Extension and Ag Research News


Prairie Fare: Add Some Pumpkin to Your Menu

Pumpkin is a good source of fiber to help our digestion.

By Julie Garden-Robinson, Food and Nutrition Specialist

NDSU Extension

As I was picking up some dog treats, I stopped in my tracks when I saw the new flavor for fall.

You probably guessed it: pumpkin spice dog treats.


Our three dogs certainly would eat these treats. However, they would eat almost anything that hovers near their mouths.

Pumpkin pie spice remains an ongoing autumn food trend for humans, too. We can enjoy pumpkin spice coffee creamer, coffee drinks, yogurt, pancake mix, cookie straws, candy bars, granola bars, cereal, ice cream, flavored almonds, toaster pastries and dozens more seasonal products available in some locations.

However, having some actual pumpkin with a sprinkle of your favorite spice would be better for your health than some of the high-fat and high-calorie options enticing us in restaurants and grocery stores.

Pumpkins, squash and gourds are part of the family known as Cucurbita. In fact, pumpkins and gourds are types of squash.

Technically, pumpkins and squash are fruits, according to botanists. They are the seed-bearing structure of flowering plants, botanists say.

However, we in nutrition consider pumpkins and squash to be vegetables.

Are you confused yet? Regardless of how you categorize them, enjoy more pumpkin and squash. Most of us do not eat enough dark orange and gold vegetables.

Pumpkin and squash are good sources of fiber to help our digestion. These orange-fleshed fruits of the plant are rich in pigments (called carotenoids) that our body converts to vitamin A. We need vitamin A for healthy eyes and skin.

Pumpkin and winter squash have a long shelf life. Try a variety of winter squash, including butternut, buttercup, acorn, hubbard or spaghetti squash, with these tips:

  • Store it correctly. Store pumpkin and squash in a cool, dry place. Do not wash it before storing because that can shorten its storage life. When stored correctly, it can last several months.
  • Bake it. To bake a pumpkin or squash, rinse it with running water and scrub with a vegetable brush if needed. Poke holes in the skin with a knife. Place it in a baking pan and bake at 350 F until tender. Bake small squash/pumpkin for about 45 minutes or large squash for about 90 minutes. Remove the skin and seeds, then mash, season as desired and serve.
  • Microwave it. Rinse the squash and cut it into chunks. Place in a microwave-safe container and cook on high for about seven minutes until tender. Note: Raw squash and pumpkin are very hard; be cautious when cutting it to avoid injuring yourself.
  • Freeze it. Cooked, mashed squash can be preserved by freezing but not by home-canning. Chunks of cooked squash can be preserved by pressure canning. Visit https://www.ag.ndsu.edu/food and follow the directions for safe food preservation.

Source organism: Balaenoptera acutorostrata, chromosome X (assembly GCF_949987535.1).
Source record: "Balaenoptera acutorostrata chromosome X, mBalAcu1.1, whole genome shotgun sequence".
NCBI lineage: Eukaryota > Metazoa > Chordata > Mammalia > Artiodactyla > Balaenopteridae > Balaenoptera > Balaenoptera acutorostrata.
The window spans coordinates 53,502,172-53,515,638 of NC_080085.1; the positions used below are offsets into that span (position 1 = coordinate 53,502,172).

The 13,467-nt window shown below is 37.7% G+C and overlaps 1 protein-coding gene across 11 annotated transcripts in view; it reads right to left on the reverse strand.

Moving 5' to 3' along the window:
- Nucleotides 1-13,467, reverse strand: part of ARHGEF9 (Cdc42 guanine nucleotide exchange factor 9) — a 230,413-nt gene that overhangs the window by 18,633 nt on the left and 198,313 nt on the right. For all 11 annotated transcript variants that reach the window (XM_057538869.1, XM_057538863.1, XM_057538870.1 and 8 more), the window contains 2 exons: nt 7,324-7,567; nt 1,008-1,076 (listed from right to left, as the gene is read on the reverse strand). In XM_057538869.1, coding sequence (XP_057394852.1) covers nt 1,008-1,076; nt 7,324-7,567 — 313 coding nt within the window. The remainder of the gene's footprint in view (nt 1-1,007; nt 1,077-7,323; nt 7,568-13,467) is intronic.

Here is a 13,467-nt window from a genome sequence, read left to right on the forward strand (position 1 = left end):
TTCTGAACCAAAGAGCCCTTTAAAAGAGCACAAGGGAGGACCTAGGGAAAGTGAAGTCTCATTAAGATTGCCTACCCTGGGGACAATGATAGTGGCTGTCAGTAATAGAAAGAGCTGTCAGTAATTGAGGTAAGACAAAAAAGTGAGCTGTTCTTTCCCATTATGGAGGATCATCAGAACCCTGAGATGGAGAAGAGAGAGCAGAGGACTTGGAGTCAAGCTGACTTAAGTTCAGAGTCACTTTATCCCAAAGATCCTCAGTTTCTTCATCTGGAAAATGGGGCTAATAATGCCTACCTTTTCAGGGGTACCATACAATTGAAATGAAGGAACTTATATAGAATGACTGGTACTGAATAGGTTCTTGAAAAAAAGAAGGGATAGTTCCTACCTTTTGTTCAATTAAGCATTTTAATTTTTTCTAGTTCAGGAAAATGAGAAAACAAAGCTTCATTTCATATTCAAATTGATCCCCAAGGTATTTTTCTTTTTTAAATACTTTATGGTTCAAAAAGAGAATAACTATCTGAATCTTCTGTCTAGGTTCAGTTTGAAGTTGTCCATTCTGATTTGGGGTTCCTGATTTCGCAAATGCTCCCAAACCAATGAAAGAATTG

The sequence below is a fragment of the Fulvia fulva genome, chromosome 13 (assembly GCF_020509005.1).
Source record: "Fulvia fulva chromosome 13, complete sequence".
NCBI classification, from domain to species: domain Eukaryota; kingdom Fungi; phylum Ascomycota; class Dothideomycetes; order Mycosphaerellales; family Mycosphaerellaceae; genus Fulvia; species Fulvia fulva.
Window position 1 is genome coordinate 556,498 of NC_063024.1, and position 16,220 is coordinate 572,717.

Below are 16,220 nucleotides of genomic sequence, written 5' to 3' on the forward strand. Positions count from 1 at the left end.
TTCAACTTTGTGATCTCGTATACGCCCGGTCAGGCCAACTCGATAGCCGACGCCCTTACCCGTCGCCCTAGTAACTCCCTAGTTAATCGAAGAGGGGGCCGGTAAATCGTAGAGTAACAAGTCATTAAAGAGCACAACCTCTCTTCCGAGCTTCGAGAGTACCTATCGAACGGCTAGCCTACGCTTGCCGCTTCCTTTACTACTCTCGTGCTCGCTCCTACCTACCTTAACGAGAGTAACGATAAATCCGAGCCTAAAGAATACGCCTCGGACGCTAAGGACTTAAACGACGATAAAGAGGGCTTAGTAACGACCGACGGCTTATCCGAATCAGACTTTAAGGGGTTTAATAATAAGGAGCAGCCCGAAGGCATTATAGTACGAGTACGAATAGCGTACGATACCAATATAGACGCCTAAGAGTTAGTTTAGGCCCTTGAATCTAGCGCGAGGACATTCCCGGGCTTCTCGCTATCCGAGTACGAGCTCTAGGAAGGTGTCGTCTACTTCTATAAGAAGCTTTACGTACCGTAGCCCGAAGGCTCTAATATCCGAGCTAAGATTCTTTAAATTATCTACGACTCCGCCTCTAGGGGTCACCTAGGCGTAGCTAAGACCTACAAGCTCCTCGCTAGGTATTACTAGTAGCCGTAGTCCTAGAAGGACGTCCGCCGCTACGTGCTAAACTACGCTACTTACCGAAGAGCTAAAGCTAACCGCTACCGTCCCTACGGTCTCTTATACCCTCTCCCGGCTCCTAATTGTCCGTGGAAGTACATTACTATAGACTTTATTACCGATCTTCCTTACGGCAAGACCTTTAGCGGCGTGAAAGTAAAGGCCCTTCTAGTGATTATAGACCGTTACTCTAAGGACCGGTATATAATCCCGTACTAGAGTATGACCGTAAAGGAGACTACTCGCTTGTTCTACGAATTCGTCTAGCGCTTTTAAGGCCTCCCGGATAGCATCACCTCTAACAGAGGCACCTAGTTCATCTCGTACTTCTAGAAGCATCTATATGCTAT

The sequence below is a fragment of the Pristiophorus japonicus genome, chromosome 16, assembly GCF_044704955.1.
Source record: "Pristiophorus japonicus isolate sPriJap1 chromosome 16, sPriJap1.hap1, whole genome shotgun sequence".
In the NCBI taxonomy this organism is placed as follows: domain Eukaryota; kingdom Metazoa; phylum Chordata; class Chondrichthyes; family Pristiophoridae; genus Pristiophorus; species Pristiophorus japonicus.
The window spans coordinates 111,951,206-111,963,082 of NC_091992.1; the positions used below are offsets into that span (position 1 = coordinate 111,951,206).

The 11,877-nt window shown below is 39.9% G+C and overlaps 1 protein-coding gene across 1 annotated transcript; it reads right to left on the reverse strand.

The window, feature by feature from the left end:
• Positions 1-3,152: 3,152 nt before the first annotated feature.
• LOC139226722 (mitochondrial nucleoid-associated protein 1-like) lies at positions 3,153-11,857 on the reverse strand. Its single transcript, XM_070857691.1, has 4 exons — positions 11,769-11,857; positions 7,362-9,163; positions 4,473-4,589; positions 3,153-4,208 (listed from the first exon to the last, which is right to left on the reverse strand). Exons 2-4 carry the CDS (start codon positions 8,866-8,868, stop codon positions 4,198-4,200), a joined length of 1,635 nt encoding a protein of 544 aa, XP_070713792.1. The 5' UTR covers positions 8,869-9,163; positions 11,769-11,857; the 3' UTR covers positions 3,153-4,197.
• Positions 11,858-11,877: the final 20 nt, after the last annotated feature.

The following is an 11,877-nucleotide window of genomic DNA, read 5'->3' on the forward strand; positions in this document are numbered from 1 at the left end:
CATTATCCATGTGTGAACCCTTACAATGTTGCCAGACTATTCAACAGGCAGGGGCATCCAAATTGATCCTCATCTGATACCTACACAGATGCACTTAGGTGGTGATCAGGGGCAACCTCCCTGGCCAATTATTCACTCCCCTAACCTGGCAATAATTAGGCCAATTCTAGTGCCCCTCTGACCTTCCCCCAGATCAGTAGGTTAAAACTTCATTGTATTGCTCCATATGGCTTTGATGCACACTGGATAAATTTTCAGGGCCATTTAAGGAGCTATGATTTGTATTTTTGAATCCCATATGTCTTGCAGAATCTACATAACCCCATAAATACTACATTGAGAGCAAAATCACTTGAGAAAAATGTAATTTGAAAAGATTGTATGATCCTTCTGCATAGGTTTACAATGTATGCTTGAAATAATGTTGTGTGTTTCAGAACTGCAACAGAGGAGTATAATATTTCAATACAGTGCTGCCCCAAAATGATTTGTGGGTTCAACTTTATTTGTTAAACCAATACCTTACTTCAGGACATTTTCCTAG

Try some new recipes. Have you ever made pumpkin pancakes or pumpkin fruit leather? How about pumpkin or squash soup or pumpkin bread pudding? See https://www.ag.ndsu.edu/food for recipes to try. Click on “Recipes,” then “Breads” or “Snacks, Appetizers and Beverages.”

Don’t toss out the seeds. Roast squash or pumpkin seeds. After baking or cooking a squash or pumpkin, remove the seeds and rinse them with water and pat dry with a paper towel. Preheat oven to 300 F. Line a baking sheet with aluminum foil (for easy cleanup). Place the seeds in a bowl, add a small amount of oil and stir. Sprinkle with seasoning salt, Cajun spice or your favorite spice. Bake on the baking sheet for about 45 minutes, stirring every 15 minutes, until the seeds are golden brown.

What recipes do you think of when you hear the word pumpkin or squash? Are you thinking of pumpkin pie or pumpkin bread? Pumpkin and squash can be used in many ways on our menu. Visit https://www.ag.ndsu.edu/food for a variety of pumpkin and squash recipes.

Here’s a fiber-rich recipe with an ethnic flair. Don’t be afraid to try something a little unique now and then.

Pumpkin Chickpea Curry

2 Tbsp. canola oil

1 red onion, diced

1/2 pumpkin or squash, chopped into chunks

2 to 3 garlic cloves, minced

1 small piece of fresh ginger, minced

2 Tbsp. yellow curry powder

5 ounces spinach

1 (14-ounce) can chickpeas, rinsed and drained

1 (13-ounce) can low-fat coconut milk

Lemon juice, if desired

Salt, pepper to taste

Topping (optional):

4 Tbsp. cashew nuts

1 to 2 Tbsp. sesame seeds

Heat the canola oil in a pan or wok. Saute the pumpkin and onion for about three minutes, stirring occasionally. Add garlic, ginger and curry powder and cook for about one to two minutes longer. Then add coconut milk; bring to a boil and simmer 10 minutes over medium heat, stirring occasionally. Add spinach and chickpeas and simmer for five minutes until the spinach has wilted. Add a little water, as needed. Season with salt and pepper to taste. Add a squeeze of fresh lemon juice, if you like. Serve with rice (or other grain of your choice) and top with cashews and sesame seeds.

Makes five (1-cup) servings. Each serving has 250 calories, 11 grams (g) fat, 8 g protein, 35 g carbohydrate, 8 g fiber and 210 milligrams sodium.

(Julie Garden-Robinson, Ph.D., R.D., L.R.D., is a North Dakota State University Extension food and nutrition specialist and professor in the Department of Health, Nutrition and Exercise Sciences. Follow her on Twitter @jgardenrobinson)

NDSU Agriculture Communication - Oct. 17, 2019

Source:Julie Garden-Robinson, 701-231-7187, julie.garden-robinson@ndsu.edu
Editor:Ellen Crawford, 701-231-5391, ellen.crawford@ndsu.edu
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